To date, the overarching theme of this crisis has been the lack of equipment and health supplies considered necessary to tackle the COVID-19 pandemic, and the additional struggle to quickly distribute these supplies accordingly once received. For example, following the mass shipment of COVID-19 tests, communities in regional Victoria were required to wait up to 10 days to receive the important medical commodities. Every country has experienced, to varying degrees, a difficulty in procuring the required supply of PPE products, routine medications, pharmaceutical goods and health equipment. In consequence, thousands of lives have been impacted by the spread and contagion of the novel virus and worsening health outcomes than previously anticipated for.
Failure to prepare, is preparing to fail. In this vein, the outbreak of COVID-19 has served as a grave reminder of the importance of investing in national health systems. The post-pandemic structure is forecast to oversee a massive injection of investment and precautionary measures designed to mitigate the large scale costs evidenced in recent months. The integration of the Swoop Aero aeromedical logistics solution in Malawi highlighted how important an investment in the health structure is, to enable a quick and targeted response. In the first 24 hours of the expanded operation, Swoop Aero transported more than 100 COVID-19 test kits. The investments made in the security and maintenance of plentiful stocks of health resources, supplies and medications, and the development of a strong infrastructure model will ensure that in the event of a global pandemic, nations will be able to be more proactive and more effective in the deliverance of targeted treatments than before.
3. Humanitarian Action (Re)defined
The health crisis, if not managed collectively through a coordinated global response unit, will further enhance the divisions between the developed and developing world. Moreover, the current travel restrictions imposed worldwide serve to further exacerbate the socio-economic inequalities experienced in developing nations due to the temporary suspension of aid and humanitarian activities, which are premised on a basic prerequisite of the industry – access to affected and vulnerable people.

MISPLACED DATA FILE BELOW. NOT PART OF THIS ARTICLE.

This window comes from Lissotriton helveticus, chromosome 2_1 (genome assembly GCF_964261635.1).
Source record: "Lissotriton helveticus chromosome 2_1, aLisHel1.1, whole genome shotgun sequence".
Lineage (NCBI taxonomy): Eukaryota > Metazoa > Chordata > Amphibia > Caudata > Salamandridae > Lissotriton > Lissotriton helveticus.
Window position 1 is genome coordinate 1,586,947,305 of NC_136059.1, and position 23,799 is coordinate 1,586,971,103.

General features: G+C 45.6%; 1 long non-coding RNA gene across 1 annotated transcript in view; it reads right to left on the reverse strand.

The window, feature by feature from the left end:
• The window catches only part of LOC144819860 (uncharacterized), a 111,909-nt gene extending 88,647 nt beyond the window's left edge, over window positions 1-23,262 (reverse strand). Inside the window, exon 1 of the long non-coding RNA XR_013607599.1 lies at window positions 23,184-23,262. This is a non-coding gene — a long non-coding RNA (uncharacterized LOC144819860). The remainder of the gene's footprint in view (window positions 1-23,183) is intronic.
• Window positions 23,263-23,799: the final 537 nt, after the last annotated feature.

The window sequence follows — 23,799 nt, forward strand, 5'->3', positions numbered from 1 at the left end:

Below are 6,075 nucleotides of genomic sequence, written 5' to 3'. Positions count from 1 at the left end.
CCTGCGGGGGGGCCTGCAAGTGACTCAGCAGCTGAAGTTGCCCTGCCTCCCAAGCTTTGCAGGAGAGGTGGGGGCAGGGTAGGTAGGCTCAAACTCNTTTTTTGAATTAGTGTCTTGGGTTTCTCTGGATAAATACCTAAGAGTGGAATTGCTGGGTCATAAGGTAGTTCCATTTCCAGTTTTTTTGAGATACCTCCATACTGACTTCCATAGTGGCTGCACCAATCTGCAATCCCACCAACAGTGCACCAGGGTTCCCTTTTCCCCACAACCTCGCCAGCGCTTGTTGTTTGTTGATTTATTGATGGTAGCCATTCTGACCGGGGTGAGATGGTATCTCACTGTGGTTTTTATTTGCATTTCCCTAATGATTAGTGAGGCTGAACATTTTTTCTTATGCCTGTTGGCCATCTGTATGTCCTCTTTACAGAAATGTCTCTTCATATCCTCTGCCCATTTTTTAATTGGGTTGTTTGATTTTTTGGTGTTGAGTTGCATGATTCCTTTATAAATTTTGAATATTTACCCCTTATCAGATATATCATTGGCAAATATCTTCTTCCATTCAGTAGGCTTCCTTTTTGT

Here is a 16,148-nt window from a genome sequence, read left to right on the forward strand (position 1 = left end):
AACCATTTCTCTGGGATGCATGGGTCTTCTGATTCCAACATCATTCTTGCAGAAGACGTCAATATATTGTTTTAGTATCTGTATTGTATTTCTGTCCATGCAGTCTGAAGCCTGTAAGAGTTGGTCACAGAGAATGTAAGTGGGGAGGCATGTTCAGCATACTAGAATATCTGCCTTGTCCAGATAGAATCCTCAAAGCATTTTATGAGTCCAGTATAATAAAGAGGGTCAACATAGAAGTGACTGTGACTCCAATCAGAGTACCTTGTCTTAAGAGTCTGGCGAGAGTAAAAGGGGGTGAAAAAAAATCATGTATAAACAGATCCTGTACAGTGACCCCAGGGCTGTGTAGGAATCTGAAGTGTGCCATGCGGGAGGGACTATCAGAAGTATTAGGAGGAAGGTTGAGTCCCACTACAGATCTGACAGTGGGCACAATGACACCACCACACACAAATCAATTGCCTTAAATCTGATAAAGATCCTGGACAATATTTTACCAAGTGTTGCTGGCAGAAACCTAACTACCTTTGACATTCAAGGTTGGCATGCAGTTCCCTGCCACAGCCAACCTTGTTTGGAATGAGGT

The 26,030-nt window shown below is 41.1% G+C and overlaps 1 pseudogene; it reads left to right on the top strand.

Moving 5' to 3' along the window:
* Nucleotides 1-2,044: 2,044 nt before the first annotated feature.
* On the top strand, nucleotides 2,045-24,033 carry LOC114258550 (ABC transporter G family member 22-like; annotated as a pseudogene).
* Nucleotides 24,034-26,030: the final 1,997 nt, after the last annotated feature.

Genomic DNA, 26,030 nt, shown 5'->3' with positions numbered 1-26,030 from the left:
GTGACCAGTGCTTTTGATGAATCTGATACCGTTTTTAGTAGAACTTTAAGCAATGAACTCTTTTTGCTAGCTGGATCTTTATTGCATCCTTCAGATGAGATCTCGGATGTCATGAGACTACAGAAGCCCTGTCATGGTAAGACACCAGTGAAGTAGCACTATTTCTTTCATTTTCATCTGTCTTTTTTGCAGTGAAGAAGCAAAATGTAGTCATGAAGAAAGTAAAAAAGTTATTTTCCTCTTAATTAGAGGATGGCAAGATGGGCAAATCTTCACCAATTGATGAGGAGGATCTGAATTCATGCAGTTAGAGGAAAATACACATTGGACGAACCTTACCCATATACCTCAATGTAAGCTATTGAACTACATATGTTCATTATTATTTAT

Swoop Aero has developed the technological capability to implement a service without ‘boots on the ground’. In Malawi, Swoop Aero became the world’s first drone logistics organisation to deploy an aircraft outside the country of operation. This meant that Swoop Aero could continue to facilitate the delivery and provision of essential health supplies to ‘high-risk’ and vulnerable populations, located within the Southern Malawi districts of Nsajne and Chikwawa. This capability has the capacity to revolutionise the delivery of aid in order to support the continued improvement and development of communities classified as ‘developing’. Moreover, the speed and reliability of the Swoop Aero service, which is enhanced through the involvement and support provided by our locally trained workforce to oversee the network, has also improved the overall quality of the service experienced previously and contributed to the economic development of the region through employment.
4. Less Tolerance for Wasted Resources
The pandemic has magnified the extent to which countries have had to stretch health resources to cope with, and manage, the demand for care and medical supplies, whilst working within restricted budgets and limited funding pools. In consequence, many communities have missed out on essential supplies, and therefore, have experienced disproportionately worse health outcomes.
In the post-pandemic world, resources will be more strictly conserved to minimize the rate of wastage and maximize the distributive capacity of supplies for patients. There will undoubtedly be less tolerance of wasted health supplies within the global health system, which could have alternatively saved a life in another part of the country if handled and managed effectively. The provision of ‘on-demand’ health services and supplies will enhance the efficiency of health systems around the world to manage resource levels and distribute these supplies accordingly, at the time they are needed.. The Swoop Aero air logistics platform is being drawn on to facilitate the effective distribution of ‘on demand’ health supplies to enable access to universal health coverage, when it’s needed and where it’s needed.